It’s time for another post detailing what vegans eat. In this monthly series, I share my vegan food diary for one day, including breakfast, lunch, and dinner.
Now that winter is here in earnest, I find myself especially drawn to warming foods. In the summer, I eat a lot of fresh, raw foods, but when the temperatures dip, my body can use some help staying warm. On frigid days, I lean towards soup over salads and hot breakfasts over smoothies.
On this day, I started my morning with a chickpea scramble. I’m a big fan of tofu scrambles, but sometimes I give bean curd a break and opt for garbanzos instead.
I simply sautéed some minced garlic and diced onions in oil. Then I dumped in chickpeas, mashed them a little, and added salt, pepper, a pinch of turmeric, and a squeeze of lemon. At the very end of the cooking time, I stirred in a few handfuls of baby spinach until it wilted. (I don’t like to add it too early, because spinach has a way of getting gluggy and overdone quickly.)
If you prefer hard and fast measurements, here’s my chickpea scramble recipe.
On the side, I had a slice of toast with a light slathering of infused Ethiopian oil. I usually use vegan butter, but I was out, and the infused oil added enticing layers of flavor.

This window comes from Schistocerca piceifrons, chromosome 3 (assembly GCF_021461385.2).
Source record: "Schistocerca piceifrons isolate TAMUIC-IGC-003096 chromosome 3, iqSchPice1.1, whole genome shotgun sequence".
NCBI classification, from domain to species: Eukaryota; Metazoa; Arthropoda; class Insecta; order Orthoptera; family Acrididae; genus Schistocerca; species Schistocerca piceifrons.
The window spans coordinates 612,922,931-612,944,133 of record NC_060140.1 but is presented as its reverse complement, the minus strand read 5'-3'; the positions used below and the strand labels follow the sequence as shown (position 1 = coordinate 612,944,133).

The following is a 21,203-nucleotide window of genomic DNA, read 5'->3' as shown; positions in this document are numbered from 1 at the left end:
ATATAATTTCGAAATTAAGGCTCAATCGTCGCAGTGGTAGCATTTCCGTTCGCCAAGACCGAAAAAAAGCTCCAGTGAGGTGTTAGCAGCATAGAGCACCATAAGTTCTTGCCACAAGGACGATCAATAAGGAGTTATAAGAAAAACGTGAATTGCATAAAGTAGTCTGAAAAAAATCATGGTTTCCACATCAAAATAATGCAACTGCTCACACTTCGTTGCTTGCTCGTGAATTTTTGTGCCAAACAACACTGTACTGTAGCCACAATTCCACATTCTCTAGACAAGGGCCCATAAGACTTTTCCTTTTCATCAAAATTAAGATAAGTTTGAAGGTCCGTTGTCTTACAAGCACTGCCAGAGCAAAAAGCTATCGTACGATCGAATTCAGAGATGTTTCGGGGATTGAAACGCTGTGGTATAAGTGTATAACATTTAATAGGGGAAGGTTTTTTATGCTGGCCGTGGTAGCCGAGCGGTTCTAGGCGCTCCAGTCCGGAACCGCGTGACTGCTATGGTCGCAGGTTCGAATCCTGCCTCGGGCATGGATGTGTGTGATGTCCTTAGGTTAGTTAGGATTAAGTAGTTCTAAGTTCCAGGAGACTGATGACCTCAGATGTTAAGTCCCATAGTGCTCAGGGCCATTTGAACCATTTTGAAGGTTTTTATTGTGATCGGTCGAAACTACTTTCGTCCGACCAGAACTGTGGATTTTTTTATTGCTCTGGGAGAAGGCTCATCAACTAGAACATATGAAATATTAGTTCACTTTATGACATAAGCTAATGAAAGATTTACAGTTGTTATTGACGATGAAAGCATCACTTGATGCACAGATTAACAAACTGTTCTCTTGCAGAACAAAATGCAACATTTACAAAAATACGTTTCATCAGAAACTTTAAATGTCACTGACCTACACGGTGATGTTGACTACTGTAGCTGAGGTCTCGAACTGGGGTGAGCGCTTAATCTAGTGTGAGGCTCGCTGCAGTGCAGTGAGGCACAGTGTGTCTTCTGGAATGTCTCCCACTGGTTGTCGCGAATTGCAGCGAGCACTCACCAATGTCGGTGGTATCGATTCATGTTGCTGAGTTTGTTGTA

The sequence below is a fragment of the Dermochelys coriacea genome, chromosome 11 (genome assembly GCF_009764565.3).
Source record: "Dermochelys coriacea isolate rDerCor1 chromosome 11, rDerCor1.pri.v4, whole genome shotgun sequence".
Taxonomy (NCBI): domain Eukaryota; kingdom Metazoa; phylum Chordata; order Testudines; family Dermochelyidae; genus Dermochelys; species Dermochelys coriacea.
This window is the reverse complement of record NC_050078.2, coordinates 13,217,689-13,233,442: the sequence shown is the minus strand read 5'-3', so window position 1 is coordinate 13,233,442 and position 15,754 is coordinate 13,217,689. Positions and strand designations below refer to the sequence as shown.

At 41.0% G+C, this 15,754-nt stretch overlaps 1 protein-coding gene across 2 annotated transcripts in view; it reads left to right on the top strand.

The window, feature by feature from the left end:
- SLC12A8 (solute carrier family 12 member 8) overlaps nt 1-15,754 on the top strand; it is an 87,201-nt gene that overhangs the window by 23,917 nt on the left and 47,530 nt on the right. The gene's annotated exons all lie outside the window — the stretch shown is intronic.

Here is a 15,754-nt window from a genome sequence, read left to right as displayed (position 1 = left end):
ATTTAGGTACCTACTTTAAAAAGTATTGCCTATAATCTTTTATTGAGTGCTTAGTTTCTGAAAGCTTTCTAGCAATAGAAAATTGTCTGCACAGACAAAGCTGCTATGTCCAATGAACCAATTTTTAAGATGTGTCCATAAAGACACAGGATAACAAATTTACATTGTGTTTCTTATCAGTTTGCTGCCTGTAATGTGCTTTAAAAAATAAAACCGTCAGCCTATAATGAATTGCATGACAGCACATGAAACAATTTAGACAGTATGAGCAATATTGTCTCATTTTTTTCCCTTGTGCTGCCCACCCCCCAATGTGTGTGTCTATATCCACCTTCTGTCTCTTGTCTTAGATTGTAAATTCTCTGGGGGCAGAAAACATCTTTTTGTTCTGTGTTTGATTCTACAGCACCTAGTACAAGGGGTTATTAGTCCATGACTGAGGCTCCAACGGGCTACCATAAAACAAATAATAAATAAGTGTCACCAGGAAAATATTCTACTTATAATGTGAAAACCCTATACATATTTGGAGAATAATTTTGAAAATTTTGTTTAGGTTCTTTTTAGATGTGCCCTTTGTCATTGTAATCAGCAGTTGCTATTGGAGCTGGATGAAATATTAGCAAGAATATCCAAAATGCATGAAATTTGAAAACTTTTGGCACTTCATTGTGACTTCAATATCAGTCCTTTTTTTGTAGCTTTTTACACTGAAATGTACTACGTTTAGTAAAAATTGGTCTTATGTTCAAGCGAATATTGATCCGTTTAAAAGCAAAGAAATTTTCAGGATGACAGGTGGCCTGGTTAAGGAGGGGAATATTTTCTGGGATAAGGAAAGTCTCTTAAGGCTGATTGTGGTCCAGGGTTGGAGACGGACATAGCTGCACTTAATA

For lunch I had a refried bean burrito in a wheat tortilla. On the side – a quick salsa that I threw together with tomatoes, onions, cilantro, and a squeeze of lime. There’s something so cozy about mushy refried pinto beans all folded together with onions and dashes of hot sauce.
By the way, the refried beans also freeze well, which makes for a quick anytime lunch or dinner.
That night I was in a soup mood. I made a batch of Chickpea and Rice Soup with a Little Kale. (In addition to being posted on Post Punk Kitchen, the recipe is in the 10th anniversary edition of Vegan with a Vengeance. You can see from the notes in my personal copy of the cookbook that I rate it pretty highly.)
The soup is loaded with chickpeas, rice, carrots, celery, onions, garlic, and kale. It gets its creamy base by way of cashews. I love this thick and filling meal in a bowl. With the flavors of rosemary and thyme, it is the quintessential winter soup.
(This soup also makes for excellent leftovers; although, you may need to add a little more liquid since it thickens as it sets.)
I served it with garlic sourdough along with extra virgin olive oil, balsamic reduction, and freshly ground pepper for dipping.